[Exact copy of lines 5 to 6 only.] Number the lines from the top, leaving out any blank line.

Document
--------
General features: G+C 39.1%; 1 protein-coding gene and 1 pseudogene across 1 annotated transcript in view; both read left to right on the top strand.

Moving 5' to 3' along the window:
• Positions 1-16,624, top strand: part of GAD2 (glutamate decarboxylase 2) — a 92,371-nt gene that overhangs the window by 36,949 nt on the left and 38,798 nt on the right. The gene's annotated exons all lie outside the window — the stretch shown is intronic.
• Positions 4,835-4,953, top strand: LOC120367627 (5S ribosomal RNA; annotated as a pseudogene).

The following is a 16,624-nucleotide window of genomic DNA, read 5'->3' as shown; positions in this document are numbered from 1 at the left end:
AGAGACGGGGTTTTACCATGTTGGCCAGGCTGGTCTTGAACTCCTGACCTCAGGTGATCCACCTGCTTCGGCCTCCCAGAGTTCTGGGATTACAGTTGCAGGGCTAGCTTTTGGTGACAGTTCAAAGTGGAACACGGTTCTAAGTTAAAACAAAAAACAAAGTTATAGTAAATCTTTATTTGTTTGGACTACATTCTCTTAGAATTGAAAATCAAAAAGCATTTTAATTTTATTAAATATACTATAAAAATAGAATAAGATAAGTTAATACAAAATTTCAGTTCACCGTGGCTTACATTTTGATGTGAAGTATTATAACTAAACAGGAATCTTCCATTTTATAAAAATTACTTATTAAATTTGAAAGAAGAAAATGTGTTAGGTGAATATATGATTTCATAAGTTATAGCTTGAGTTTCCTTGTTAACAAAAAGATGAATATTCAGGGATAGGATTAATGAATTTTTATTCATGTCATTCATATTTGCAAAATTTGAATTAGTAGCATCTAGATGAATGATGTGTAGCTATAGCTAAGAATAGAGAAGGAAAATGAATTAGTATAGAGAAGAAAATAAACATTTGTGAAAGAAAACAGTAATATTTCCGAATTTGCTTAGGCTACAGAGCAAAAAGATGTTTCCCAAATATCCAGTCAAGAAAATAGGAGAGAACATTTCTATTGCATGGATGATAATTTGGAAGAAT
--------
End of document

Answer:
The following is a 16,624-nucleotide window of genomic DNA, read 5'->3' as shown; positions in this document are numbered from 1 at the left end:
AGAGACGGGGTTTTACCATGTTGGCCAGGCTGGTCTTGAACTCCTGACCTCAGGTGATCCACCTGCTTCGGCCTCCCAGAGTTCTGGGATTACAGTTGCAGGGCTAGCTTTTGGTGACAGTTCAAAGTGGAACACGGTTCTAAGTTAAAACAAAAAACAAAGTTATAGTAAATCTTTATTTGTTTGGACTACATTCTCTTAGAATTGAAAATCAAAAAGCATTTTAATTTTATTAAATATACTATAAAAATAGAATAAGATAAGTTAATACAAAATTTCAGTTCACCGTGGCTTACATTTTGATGTGAAGTATTATAACTAAACAGGAATCTTCCATTTTATAAAAATTACTTATTAAATTTGAAAGAAGAAAATGTGTTAGGTGAATATATGATTTCATAAGTTATAGCTTGAGTTTCCTTGTTAACAAAAAGATGAATATTCAGGGATAGGATTAATGAATTTTTATTCATGTCATTCATATTTGCAAAATTTGAATTAGTAGCATCTAGATGAATGATGTGTAGCTATAGCTAAGAATAGAGAAGGAAAATGAATTAGTATAGAGAAGAAAATAAACATTTGTGAAAGAAAACAGTAATATTTCCGAATTTGCTTAGGCTACAGAGCAAAAAGATGTTTCCCAAATATCCAGTCAAGAAAATAGGAGAGAACATTTCTATTGCATGGATGATAATTTGGAAGAAT